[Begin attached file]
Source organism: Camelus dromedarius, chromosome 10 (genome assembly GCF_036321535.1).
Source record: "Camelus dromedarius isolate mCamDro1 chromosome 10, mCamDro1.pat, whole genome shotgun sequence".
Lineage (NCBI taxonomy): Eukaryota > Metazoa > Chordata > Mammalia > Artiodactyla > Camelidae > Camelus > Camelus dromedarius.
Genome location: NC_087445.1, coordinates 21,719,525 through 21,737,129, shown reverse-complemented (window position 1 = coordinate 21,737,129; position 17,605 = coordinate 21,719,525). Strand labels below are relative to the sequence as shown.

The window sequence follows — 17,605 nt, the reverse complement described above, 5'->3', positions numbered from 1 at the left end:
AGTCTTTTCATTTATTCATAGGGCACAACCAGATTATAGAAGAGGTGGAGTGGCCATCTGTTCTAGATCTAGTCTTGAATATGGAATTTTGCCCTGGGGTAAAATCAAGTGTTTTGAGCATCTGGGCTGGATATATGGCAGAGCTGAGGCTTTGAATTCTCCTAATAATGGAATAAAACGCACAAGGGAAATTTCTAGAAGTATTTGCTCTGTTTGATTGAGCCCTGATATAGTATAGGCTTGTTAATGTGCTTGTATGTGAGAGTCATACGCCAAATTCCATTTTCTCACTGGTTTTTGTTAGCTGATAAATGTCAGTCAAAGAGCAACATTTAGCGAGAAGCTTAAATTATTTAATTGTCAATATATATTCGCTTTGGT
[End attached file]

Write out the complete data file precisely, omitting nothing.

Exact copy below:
Source organism: Camelus dromedarius, chromosome 10 (genome assembly GCF_036321535.1).
Source record: "Camelus dromedarius isolate mCamDro1 chromosome 10, mCamDro1.pat, whole genome shotgun sequence".
Lineage (NCBI taxonomy): Eukaryota > Metazoa > Chordata > Mammalia > Artiodactyla > Camelidae > Camelus > Camelus dromedarius.
Genome location: NC_087445.1, coordinates 21,719,525 through 21,737,129, shown reverse-complemented (window position 1 = coordinate 21,737,129; position 17,605 = coordinate 21,719,525). Strand labels below are relative to the sequence as shown.

The window sequence follows — 17,605 nt, the reverse complement described above, 5'->3', positions numbered from 1 at the left end:
AGTCTTTTCATTTATTCATAGGGCACAACCAGATTATAGAAGAGGTGGAGTGGCCATCTGTTCTAGATCTAGTCTTGAATATGGAATTTTGCCCTGGGGTAAAATCAAGTGTTTTGAGCATCTGGGCTGGATATATGGCAGAGCTGAGGCTTTGAATTCTCCTAATAATGGAATAAAACGCACAAGGGAAATTTCTAGAAGTATTTGCTCTGTTTGATTGAGCCCTGATATAGTATAGGCTTGTTAATGTGCTTGTATGTGAGAGTCATACGCCAAATTCCATTTTCTCACTGGTTTTTGTTAGCTGATAAATGTCAGTCAAAGAGCAACATTTAGCGAGAAGCTTAAATTATTTAATTGTCAATATATATTCGCTTTGGT